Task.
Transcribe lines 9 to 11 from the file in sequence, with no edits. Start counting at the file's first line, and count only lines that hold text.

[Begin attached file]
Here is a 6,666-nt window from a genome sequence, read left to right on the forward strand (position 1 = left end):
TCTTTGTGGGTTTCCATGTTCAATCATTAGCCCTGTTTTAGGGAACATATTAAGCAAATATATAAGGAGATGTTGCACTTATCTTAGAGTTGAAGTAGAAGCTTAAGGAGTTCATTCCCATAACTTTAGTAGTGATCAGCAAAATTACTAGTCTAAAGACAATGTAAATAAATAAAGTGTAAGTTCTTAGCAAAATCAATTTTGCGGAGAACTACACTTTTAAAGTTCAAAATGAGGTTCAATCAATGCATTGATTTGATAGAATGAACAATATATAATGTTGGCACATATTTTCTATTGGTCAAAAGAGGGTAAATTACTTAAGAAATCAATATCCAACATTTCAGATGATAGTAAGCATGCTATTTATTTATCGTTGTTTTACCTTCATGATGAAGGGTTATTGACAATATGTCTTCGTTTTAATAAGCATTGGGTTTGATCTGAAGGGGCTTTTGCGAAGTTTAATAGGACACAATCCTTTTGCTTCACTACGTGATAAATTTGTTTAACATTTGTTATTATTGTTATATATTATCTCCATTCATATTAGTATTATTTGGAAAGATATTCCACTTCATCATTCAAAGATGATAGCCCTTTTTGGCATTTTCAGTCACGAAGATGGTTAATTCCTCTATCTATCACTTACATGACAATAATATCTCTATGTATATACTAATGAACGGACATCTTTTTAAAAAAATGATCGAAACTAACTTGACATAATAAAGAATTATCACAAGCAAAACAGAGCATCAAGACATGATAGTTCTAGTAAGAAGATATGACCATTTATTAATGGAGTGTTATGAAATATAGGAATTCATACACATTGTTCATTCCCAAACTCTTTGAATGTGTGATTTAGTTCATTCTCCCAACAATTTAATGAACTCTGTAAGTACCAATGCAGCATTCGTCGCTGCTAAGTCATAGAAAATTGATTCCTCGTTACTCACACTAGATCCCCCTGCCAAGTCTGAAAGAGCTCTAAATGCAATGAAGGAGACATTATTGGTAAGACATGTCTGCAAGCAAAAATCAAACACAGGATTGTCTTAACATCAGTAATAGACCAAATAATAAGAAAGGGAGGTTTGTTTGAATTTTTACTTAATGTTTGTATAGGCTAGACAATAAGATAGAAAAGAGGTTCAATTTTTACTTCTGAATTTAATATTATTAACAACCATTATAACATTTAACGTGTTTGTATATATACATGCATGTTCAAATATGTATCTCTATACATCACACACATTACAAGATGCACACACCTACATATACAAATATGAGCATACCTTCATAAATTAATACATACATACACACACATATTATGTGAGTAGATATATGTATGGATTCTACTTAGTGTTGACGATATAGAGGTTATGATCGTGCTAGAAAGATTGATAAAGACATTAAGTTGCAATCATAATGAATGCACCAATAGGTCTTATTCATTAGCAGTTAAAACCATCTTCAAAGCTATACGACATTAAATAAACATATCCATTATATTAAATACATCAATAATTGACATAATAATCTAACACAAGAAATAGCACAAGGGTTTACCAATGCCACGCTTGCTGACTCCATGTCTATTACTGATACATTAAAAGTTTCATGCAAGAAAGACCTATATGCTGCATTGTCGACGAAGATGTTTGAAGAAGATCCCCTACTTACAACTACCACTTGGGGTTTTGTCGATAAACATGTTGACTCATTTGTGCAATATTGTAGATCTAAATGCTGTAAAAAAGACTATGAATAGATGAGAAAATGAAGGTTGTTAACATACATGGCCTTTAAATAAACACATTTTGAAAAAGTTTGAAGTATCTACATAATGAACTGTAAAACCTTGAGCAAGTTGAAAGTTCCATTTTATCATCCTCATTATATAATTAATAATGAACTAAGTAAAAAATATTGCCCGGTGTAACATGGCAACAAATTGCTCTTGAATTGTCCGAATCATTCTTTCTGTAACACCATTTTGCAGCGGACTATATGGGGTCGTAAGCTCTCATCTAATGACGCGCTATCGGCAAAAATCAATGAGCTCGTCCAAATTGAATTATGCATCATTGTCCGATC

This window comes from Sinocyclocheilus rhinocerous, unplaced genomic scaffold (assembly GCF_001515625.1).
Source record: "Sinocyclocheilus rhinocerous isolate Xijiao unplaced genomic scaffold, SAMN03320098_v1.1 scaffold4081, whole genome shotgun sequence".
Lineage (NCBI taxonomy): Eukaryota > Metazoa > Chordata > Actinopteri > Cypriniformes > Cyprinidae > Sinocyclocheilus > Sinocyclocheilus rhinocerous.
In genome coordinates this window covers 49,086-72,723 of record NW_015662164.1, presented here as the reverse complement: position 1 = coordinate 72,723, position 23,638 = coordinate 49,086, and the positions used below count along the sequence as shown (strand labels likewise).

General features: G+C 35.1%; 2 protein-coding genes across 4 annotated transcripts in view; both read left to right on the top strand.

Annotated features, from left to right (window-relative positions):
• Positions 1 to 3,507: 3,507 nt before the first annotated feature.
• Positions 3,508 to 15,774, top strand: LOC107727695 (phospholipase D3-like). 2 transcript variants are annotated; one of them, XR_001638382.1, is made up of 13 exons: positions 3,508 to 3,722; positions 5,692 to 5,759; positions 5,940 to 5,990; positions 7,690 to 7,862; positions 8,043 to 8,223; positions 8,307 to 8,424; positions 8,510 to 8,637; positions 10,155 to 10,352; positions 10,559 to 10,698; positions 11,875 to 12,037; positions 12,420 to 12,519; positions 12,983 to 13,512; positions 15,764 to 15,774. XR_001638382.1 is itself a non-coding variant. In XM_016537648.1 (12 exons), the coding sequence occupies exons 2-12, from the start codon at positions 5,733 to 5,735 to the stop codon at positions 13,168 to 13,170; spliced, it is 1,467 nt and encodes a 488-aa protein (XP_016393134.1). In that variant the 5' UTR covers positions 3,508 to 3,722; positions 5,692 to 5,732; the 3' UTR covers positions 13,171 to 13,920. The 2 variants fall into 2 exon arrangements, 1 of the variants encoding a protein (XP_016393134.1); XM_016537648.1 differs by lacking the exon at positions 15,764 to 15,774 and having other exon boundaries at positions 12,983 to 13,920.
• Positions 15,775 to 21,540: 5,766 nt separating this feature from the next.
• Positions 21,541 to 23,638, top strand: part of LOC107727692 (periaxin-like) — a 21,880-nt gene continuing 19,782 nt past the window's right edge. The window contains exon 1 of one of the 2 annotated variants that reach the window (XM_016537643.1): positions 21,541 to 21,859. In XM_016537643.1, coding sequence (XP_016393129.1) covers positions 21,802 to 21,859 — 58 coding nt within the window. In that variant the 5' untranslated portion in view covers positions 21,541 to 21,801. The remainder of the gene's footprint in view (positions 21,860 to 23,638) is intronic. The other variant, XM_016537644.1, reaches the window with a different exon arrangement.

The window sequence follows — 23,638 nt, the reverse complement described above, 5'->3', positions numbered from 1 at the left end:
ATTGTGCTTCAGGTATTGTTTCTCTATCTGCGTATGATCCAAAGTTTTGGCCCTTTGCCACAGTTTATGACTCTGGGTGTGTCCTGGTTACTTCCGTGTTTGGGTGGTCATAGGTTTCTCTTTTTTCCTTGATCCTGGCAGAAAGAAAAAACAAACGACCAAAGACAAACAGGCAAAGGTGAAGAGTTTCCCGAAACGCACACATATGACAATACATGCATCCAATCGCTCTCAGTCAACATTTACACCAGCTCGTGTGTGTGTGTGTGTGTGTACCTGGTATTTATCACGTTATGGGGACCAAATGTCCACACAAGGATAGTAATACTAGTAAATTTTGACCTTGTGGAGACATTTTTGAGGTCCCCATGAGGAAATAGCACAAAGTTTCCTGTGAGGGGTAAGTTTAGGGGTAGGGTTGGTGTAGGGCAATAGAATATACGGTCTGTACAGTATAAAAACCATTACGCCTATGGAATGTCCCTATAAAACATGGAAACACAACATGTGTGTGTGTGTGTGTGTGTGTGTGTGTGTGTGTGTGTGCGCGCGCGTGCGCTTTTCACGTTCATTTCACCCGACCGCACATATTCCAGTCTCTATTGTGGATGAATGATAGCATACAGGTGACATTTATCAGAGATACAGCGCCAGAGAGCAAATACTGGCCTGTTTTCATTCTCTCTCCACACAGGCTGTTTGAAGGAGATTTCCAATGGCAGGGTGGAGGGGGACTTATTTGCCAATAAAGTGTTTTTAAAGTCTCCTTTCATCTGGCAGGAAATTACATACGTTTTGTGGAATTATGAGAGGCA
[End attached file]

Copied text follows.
• Positions 1 to 3,507: 3,507 nt before the first annotated feature.
• Positions 3,508 to 15,774, top strand: LOC107727695 (phospholipase D3-like). 2 transcript variants are annotated; one of them, XR_001638382.1, is made up of 13 exons: positions 3,508 to 3,722; positions 5,692 to 5,759; positions 5,940 to 5,990; positions 7,690 to 7,862; positions 8,043 to 8,223; positions 8,307 to 8,424; positions 8,510 to 8,637; positions 10,155 to 10,352; positions 10,559 to 10,698; positions 11,875 to 12,037; positions 12,420 to 12,519; positions 12,983 to 13,512; positions 15,764 to 15,774. XR_001638382.1 is itself a non-coding variant. In XM_016537648.1 (12 exons), the coding sequence occupies exons 2-12, from the start codon at positions 5,733 to 5,735 to the stop codon at positions 13,168 to 13,170; spliced, it is 1,467 nt and encodes a 488-aa protein (XP_016393134.1). In that variant the 5' UTR covers positions 3,508 to 3,722; positions 5,692 to 5,732; the 3' UTR covers positions 13,171 to 13,920. The 2 variants fall into 2 exon arrangements, 1 of the variants encoding a protein (XP_016393134.1); XM_016537648.1 differs by lacking the exon at positions 15,764 to 15,774 and having other exon boundaries at positions 12,983 to 13,920.
• Positions 15,775 to 21,540: 5,766 nt separating this feature from the next.